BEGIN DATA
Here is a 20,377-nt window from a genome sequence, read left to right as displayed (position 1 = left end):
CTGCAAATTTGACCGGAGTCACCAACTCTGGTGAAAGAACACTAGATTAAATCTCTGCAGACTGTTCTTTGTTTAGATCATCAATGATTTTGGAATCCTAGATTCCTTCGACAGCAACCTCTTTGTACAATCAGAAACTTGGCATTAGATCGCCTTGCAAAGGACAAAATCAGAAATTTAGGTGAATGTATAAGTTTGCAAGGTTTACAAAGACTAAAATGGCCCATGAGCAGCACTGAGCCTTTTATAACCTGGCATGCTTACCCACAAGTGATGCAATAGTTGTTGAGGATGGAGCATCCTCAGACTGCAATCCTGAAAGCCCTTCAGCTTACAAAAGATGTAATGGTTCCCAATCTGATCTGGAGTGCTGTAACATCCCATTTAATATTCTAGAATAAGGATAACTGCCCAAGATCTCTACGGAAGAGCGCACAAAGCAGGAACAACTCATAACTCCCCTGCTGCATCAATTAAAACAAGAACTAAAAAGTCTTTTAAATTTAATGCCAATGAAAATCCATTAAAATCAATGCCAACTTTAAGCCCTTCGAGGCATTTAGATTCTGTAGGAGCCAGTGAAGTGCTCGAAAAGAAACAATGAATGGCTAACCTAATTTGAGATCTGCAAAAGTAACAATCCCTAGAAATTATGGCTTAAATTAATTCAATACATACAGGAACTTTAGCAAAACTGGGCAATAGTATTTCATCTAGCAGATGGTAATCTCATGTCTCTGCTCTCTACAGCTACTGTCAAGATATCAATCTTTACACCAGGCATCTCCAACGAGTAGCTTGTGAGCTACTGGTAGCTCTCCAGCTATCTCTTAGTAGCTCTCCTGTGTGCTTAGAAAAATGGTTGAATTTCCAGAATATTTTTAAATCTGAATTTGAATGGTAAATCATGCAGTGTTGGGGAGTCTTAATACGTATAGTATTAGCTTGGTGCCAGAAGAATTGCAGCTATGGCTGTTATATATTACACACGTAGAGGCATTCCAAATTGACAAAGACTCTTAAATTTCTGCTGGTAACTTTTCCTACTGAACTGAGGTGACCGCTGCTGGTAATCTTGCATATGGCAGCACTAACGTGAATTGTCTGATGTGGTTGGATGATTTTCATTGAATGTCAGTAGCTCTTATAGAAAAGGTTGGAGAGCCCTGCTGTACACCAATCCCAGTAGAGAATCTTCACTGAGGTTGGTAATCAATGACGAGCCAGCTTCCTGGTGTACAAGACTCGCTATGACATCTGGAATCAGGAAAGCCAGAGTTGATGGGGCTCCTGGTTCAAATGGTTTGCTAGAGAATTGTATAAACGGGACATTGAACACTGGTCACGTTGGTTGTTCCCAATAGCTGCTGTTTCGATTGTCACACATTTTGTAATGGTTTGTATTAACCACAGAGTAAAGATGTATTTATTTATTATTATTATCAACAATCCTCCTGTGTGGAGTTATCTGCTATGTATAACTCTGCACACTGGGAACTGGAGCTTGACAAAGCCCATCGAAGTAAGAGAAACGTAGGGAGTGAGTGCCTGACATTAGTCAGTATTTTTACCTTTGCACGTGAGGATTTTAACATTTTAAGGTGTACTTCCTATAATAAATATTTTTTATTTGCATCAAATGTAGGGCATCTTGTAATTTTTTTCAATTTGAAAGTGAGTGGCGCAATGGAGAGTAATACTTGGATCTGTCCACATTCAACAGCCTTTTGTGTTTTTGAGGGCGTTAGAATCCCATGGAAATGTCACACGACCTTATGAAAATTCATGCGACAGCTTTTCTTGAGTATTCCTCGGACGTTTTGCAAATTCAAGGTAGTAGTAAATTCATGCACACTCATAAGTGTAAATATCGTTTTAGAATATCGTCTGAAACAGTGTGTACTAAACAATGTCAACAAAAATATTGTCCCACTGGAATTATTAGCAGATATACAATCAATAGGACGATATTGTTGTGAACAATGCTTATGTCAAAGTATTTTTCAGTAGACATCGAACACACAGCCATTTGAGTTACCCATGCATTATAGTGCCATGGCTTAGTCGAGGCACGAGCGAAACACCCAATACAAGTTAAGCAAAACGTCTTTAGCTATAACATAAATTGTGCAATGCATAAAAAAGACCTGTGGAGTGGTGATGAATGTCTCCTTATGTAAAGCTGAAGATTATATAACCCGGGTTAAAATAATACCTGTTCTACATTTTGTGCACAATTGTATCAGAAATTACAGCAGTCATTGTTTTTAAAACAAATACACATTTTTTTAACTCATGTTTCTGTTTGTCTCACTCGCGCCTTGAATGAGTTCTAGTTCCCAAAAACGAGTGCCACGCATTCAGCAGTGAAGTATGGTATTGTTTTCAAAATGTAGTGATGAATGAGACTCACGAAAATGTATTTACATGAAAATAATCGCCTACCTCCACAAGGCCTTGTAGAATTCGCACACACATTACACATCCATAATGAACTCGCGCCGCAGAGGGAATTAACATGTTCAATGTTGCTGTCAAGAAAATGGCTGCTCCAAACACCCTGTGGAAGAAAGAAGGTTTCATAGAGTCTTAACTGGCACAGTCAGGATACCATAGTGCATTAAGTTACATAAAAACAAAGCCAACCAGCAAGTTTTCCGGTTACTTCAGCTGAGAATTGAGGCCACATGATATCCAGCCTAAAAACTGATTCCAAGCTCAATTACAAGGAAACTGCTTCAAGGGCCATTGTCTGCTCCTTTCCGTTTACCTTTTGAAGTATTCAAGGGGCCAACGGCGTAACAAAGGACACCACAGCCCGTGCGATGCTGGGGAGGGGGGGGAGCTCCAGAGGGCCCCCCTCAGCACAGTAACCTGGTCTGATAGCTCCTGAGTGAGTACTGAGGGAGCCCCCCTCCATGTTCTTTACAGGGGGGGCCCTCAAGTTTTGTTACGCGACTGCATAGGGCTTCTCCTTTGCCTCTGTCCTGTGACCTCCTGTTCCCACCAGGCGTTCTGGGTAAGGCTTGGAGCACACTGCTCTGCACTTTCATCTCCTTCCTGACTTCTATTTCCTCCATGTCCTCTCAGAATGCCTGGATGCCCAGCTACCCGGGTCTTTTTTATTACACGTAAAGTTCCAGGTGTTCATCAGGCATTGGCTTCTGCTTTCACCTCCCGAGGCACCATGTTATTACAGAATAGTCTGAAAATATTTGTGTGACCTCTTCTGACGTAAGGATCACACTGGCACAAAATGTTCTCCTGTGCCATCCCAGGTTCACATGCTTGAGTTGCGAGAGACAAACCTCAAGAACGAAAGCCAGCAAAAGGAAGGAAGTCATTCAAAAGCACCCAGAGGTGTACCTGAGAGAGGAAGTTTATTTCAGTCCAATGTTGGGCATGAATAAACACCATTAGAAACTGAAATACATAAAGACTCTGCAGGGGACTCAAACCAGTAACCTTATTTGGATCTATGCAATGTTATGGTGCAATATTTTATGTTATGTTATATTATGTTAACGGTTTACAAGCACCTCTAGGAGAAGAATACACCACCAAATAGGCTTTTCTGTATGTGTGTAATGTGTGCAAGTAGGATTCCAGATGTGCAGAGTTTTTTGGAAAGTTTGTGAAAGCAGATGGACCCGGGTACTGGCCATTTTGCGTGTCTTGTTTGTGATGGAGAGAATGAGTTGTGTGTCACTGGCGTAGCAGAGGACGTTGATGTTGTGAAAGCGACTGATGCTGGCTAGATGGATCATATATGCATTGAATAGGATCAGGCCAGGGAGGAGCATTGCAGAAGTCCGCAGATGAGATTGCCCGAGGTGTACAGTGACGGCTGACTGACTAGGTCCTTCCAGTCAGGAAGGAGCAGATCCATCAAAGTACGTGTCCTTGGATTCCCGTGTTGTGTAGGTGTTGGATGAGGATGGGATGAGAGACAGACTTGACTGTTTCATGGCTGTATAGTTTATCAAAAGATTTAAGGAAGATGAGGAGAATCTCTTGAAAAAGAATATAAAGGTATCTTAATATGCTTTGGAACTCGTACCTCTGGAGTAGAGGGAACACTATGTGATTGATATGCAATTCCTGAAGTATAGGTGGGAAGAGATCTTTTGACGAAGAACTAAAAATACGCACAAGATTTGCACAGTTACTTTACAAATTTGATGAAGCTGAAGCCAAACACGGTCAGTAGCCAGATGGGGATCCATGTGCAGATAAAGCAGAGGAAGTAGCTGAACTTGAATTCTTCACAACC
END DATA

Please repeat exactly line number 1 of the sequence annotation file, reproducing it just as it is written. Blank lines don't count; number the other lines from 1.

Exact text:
Here is a 20,377-nt window from a genome sequence, read left to right as displayed (position 1 = left end):